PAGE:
Mother had 92 good years, but she started slowing down in the fall of 2014. She was using the clothes dryer instead of the clothesline; she would still hop in the car to ramble, but she usually wouldn’t get out. By the spring of 2015, she had gotten to the point she couldn’t walk by herself and she would fold up in a C-shape and roll out of the chair if you weren’t watching her.
I had to go to Ohio to set up a major photo exhibit, so Brothers David and Mark came to Cape to spell me.

There was no way she would make it outside for the traditional flag photo, so I brought the flag inside. I spent about 10 days in Ohio waiting for The Phone Call, but it didn’t come. Mark, David and Mother came to the conclusion that she needed more help than we could give her, so she agreed to go into the Lutheran Home to build up her strength so she could come home, even if she needed assistance.

Couldn’t make it to the wedding

4-generation 06-15-2015_7413

Matt – Malcolm – Mary – Ken Steinhoff 06-15-2015

After a few low spells, she seemed to rally. She decided that she didn’t have the energy to make it all the way out to Tulsa for Granddaughter Amy’s wedding on June 20 – “I have to save my strength to be able to go home” – but she WAS able to speak with the new bride and groom via Facetime right after the ceremony.

One good thing about having the wedding was that my two sons and their families stopped by Cape on the way to Tulsa and had good visits. She perked up and told them stories that even I hadn’t heard. In the four-generation picture above, she has the dress she had worn to two weddings, had planned to wear in Tulsa, and had asked to be buried in.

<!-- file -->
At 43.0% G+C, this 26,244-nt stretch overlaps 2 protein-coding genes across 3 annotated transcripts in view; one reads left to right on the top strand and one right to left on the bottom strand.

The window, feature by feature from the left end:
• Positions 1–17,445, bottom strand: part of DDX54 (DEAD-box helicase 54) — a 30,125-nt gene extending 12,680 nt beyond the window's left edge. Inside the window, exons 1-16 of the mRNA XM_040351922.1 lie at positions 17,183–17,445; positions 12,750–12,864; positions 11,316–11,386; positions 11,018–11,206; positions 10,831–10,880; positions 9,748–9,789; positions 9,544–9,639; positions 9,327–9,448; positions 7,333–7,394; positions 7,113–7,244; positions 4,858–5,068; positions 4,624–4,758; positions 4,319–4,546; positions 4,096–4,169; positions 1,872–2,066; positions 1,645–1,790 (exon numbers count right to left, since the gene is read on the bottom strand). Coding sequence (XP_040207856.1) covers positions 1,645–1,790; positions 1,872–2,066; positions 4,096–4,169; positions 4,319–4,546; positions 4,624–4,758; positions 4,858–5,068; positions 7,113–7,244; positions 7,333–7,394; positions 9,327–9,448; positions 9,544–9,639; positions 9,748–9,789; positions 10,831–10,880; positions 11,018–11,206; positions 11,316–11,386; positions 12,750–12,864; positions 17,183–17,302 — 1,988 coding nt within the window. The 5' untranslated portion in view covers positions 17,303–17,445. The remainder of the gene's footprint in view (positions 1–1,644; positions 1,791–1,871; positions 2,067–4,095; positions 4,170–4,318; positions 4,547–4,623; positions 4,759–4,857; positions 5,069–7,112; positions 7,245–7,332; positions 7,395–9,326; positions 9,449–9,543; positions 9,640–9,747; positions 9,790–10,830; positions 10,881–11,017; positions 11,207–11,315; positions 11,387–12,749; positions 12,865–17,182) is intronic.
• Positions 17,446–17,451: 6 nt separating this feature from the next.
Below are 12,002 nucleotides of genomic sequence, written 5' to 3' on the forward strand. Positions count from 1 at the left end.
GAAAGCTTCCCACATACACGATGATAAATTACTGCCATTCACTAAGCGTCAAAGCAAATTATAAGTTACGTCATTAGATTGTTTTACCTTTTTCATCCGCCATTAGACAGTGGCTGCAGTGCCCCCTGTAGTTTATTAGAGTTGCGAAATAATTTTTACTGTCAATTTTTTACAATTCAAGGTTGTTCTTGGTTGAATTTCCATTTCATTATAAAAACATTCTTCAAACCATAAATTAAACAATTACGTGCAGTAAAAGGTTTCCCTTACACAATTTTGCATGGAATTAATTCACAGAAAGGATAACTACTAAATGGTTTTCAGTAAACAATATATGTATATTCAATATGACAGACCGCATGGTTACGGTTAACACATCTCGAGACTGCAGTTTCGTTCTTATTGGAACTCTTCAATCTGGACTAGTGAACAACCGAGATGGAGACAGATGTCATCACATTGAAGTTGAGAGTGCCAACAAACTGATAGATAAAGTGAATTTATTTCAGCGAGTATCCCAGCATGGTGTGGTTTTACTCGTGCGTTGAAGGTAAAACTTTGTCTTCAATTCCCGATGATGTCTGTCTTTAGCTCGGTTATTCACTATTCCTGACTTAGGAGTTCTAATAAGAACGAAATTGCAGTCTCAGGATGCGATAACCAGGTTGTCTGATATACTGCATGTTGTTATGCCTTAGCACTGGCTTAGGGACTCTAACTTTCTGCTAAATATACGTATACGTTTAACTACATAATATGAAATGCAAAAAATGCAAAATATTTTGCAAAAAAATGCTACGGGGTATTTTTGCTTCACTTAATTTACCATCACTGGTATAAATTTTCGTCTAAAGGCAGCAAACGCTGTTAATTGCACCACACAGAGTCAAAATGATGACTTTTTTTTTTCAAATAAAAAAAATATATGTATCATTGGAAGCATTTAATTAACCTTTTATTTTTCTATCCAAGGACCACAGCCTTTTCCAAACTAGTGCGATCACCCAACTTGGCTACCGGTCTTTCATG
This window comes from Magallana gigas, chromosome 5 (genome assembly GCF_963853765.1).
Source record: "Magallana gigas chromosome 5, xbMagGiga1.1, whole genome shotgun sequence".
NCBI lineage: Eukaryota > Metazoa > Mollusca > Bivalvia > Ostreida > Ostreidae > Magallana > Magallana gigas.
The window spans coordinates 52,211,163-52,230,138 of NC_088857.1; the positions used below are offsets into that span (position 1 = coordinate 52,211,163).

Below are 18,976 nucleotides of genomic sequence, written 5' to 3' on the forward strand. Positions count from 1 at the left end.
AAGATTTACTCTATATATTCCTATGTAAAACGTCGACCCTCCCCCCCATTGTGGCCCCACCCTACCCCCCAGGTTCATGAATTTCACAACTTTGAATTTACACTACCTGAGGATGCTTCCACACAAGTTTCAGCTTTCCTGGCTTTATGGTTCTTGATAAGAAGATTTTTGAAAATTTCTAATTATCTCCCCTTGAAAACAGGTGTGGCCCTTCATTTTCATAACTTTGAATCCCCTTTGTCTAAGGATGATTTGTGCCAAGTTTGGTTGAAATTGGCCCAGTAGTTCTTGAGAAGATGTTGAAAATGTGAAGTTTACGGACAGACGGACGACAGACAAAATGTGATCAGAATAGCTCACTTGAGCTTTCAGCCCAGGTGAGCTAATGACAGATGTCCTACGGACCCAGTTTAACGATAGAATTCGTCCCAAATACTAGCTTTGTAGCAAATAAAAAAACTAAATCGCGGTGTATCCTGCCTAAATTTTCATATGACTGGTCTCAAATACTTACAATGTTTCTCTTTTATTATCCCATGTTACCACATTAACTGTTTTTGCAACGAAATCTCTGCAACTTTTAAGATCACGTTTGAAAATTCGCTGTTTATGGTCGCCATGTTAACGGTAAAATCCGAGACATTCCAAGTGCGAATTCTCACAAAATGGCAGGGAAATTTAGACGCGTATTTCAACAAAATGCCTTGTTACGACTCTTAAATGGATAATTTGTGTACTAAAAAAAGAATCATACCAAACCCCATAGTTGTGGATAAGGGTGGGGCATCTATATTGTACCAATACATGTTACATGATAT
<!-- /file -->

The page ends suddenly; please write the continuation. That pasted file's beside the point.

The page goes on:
I didn’t take a last picture

Mary Steinhoff meets Finn 06-16-2015

Mary Steinhoff meets Finn 06-16-2015

I checked in with Mother, did some prep work for the coming Dutchtown flood, and blasted out of town on Saturday June 20 to make it to the Tulsa wedding. Mother was in good spirits and seemed satisfied that I’d be back in a day or two. For the first time in probably a decade, I didn’t take that waving goodbye photo.

I had car trouble, so I called Mother Sunday night to tell her I’d be a day late getting back to Cape. Her voice was strong, and she didn’t seem concerned.

Monday morning, at 7:10, I got The Call from the nursing home that Mother was found dead when they went in to get her for breakfast.

As close as I can figure out, this is one of the last, if not THE last picture I had of Mother. She’s holding her new great-grandson Finn, and they are both enjoying it. THAT’S the image I want to hold onto.

Mark sent me a letter “not to be opened until June 23.” He closed it this way:

As I find myself at the bottom of this page, I couldn’t decide which to end it with, so you get both. Put it into context if you will. (Enclosed was a photo Mother sitting in his kitchen.)

“My memory loves you. It asks about you all the time.”


“Sometimes memories sneak out of my eyes and roll down my cheeks.”

Stories about Mother

I knew I wouldn’t be able to afford a Missourian obit that told all of the stories I had collected about this remarkable woman, so I complied them into one big blog post, followed by an account of her funeral.

“See you laters” over the years

Mother with friends and family over the years just before the horn went “toot toot.” Click on any photo to make it larger, then use your arrow keys to move around. See you later.